Indeed, one would have that that after 9/11 laws requiring the safety of chemical plants would have been hot on the heals of laws requiring enhanced airport security. But that was not to be. While some chemicals users, such as the Washington D.C. sewer authority, cited above, got the idea quickly, others remaining frighteningly lax. An article in Government Executive magazine reviews a number of reports of lax security at highly hazardous chemical plants.

After 9/11 the ACC assured us that the association and its members were voluntarily taking care of the problem. In June 2002, the ACC announced that it had “made enhanced security activities mandatory for its members, to help assure the public that all member facilities are involved in making their neighbors and America more secure”

According to Government Executive Magazine, however:
The industry’s largest trade group, the American Chemistry Council, now requires member companies to assess their vulnerabilities. Those analyses were completed at the end of last year. By the end of 2003, member companies must develop security plans. The association eventually will require companies to get verification of their assessments and plans from an independent third party, according to Chris VandenHeuvel, an association spokesman.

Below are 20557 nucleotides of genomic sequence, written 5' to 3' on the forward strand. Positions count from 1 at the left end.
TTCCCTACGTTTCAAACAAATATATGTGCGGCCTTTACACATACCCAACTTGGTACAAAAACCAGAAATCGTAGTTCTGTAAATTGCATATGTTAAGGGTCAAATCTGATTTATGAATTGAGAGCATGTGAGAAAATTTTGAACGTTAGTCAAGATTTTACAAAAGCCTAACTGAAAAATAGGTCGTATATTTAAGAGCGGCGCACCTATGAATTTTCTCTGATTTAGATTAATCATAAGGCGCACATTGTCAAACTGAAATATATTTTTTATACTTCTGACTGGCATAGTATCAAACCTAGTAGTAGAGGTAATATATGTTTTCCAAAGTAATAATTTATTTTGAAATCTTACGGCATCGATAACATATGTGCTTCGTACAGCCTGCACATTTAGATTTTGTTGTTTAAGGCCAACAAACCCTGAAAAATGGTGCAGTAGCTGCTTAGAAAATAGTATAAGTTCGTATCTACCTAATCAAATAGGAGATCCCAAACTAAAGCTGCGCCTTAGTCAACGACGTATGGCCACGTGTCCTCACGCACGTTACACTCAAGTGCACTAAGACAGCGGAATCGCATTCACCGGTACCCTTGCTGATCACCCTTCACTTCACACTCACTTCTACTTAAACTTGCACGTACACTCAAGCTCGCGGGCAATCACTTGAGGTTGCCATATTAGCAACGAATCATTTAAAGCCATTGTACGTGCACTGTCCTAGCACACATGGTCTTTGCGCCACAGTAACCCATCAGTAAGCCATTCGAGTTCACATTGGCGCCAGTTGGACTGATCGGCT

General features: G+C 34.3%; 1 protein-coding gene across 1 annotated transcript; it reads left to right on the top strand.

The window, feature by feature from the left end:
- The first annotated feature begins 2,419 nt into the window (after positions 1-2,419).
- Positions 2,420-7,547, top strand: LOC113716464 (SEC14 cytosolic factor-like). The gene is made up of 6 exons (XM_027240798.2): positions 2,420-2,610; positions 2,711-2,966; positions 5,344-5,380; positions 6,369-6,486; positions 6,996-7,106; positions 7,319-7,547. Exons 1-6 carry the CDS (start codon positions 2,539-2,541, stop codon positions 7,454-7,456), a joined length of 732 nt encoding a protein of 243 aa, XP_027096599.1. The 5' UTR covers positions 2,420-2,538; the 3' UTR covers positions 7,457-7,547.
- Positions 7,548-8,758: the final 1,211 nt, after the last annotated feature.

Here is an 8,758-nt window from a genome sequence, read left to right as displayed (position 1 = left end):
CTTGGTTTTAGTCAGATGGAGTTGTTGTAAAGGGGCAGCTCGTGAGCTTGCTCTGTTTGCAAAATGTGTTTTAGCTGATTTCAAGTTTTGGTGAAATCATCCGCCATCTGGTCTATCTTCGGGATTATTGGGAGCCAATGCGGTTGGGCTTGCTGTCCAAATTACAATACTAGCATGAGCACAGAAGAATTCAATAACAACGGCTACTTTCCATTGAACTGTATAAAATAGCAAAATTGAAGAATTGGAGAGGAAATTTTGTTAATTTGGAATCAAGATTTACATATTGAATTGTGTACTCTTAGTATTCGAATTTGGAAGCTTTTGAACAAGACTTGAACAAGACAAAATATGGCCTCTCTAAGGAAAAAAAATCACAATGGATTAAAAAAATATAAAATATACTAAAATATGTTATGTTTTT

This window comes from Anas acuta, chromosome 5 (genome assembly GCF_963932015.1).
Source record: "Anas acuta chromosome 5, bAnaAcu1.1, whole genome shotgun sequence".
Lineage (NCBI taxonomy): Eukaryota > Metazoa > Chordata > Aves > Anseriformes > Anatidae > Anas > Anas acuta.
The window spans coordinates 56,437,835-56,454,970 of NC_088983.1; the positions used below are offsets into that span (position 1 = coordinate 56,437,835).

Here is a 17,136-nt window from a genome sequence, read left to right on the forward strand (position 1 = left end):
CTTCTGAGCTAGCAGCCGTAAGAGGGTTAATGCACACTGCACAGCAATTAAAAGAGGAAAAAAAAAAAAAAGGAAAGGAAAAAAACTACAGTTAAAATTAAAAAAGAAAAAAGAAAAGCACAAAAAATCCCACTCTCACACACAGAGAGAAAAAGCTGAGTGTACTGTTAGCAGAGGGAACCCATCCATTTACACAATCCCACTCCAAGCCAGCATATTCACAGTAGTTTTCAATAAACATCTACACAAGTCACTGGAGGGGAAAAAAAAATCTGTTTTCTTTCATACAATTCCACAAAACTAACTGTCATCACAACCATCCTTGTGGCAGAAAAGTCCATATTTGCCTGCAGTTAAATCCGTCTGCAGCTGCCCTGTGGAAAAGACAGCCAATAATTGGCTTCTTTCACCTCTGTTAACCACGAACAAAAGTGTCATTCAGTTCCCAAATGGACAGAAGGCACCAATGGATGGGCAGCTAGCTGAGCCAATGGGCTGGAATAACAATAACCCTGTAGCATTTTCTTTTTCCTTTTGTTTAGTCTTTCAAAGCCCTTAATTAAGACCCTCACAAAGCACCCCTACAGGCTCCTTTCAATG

Results from the assessments are being kept secret. Not even the association sees them. VandenHeuvel says the association does not have a secure location to keep the reports, nor does it have security experts on staff. The association requires that chief executive officers at member companies certify compliance with the mandate to assess vulnerabilities. But an association executive, speaking on the condition of anonymity, acknowledges that the group has no way to verify company results.
Newspapers across the nation are filled with frightening stories of the potential damage that a terrorist attack on nearby chemical plants could do. (Examples here and here and here and here)